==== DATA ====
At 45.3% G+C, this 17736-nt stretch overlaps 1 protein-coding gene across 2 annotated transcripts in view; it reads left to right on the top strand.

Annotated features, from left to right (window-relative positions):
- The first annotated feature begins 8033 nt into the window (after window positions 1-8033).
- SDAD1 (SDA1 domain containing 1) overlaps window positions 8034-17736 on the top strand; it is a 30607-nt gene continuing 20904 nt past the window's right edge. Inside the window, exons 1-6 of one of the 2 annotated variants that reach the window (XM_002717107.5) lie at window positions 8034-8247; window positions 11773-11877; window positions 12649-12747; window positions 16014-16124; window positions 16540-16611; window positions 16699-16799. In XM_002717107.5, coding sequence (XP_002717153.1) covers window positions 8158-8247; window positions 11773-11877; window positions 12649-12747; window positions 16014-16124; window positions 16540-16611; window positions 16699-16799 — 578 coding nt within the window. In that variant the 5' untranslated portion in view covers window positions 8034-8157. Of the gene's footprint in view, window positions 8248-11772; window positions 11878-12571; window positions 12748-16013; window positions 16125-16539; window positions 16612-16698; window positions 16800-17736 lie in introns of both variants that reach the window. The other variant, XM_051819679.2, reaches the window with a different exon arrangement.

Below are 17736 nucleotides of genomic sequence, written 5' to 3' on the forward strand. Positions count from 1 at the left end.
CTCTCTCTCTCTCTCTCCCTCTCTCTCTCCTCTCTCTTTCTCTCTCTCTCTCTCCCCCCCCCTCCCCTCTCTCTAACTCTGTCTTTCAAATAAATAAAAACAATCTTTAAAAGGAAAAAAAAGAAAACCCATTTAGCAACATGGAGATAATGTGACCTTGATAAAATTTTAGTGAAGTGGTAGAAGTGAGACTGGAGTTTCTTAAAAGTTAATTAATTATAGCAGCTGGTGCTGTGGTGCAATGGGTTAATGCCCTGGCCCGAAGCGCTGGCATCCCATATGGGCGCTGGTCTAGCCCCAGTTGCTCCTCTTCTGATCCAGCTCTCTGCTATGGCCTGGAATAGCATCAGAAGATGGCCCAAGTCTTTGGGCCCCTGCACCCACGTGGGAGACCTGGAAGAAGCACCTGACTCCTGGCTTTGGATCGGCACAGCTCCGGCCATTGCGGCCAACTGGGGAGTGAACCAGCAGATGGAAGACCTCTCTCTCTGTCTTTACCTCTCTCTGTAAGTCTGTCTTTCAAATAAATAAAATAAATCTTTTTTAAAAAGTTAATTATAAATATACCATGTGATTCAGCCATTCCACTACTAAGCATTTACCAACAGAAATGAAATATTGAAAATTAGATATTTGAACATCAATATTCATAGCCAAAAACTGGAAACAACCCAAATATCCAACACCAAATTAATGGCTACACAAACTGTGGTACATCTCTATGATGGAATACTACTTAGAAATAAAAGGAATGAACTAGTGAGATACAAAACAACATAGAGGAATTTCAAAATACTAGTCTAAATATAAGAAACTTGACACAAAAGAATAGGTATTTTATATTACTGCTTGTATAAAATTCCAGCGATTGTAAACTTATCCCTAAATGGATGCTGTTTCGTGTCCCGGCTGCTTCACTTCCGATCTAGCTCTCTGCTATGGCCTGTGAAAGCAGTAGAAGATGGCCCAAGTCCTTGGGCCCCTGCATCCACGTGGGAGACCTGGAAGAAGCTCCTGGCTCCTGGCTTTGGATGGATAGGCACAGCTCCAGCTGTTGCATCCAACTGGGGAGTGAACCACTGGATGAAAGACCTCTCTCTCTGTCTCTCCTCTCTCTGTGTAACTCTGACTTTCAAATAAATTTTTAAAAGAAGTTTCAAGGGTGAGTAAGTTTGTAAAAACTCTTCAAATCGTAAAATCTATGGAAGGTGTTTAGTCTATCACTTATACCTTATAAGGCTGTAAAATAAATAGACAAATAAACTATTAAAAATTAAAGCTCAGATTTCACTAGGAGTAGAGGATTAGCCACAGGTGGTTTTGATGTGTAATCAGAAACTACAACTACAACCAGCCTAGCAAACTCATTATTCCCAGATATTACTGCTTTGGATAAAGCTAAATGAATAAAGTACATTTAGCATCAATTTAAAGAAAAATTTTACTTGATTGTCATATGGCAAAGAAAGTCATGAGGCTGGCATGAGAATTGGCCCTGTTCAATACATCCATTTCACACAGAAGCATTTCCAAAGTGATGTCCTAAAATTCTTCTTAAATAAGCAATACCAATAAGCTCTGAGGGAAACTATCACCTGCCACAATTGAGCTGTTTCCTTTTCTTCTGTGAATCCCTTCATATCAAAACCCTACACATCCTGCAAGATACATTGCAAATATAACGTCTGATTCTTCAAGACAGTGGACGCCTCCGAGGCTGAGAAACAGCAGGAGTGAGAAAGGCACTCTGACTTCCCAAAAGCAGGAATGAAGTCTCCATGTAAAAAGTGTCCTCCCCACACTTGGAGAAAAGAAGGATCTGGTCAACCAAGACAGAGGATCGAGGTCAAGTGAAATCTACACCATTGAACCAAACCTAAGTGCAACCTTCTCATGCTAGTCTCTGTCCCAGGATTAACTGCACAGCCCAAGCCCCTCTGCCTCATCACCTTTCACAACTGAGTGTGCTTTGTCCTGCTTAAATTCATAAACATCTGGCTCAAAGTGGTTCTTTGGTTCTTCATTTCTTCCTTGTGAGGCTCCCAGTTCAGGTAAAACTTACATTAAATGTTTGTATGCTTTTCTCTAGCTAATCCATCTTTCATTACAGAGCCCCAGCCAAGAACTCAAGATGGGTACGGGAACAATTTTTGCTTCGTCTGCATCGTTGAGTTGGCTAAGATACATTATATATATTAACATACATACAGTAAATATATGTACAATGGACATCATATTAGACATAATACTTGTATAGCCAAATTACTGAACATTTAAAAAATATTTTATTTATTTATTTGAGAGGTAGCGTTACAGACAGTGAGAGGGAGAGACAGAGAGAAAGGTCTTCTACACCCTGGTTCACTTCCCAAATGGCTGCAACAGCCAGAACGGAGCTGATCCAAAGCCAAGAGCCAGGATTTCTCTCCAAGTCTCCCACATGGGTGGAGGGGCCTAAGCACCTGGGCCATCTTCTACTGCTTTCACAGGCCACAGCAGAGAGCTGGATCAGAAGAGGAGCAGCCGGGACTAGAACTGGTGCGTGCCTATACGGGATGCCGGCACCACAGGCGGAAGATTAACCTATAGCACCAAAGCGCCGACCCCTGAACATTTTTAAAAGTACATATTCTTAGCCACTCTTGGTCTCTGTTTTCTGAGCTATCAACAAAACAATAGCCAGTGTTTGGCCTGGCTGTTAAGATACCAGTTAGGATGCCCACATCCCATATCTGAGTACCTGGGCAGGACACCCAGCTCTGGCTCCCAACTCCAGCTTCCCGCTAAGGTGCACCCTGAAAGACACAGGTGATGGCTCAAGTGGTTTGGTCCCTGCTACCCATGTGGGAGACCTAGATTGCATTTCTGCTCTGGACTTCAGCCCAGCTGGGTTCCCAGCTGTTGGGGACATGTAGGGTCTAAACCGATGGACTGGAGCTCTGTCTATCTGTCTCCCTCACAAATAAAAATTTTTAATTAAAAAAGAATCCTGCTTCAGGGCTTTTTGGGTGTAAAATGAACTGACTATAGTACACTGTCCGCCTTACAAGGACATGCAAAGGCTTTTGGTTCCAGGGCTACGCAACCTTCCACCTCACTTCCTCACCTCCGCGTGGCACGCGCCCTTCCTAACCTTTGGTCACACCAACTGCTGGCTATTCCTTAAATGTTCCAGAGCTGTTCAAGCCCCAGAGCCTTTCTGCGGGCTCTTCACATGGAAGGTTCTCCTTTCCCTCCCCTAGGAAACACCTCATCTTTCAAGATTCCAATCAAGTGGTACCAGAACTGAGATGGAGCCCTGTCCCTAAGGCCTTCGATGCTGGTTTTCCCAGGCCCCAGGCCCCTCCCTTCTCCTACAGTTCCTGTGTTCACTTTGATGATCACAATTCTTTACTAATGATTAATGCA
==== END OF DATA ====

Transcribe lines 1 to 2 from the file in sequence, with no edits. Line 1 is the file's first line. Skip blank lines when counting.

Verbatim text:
At 45.3% G+C, this 17736-nt stretch overlaps 1 protein-coding gene across 2 annotated transcripts in view; it reads left to right on the top strand.

Annotated features, from left to right (window-relative positions):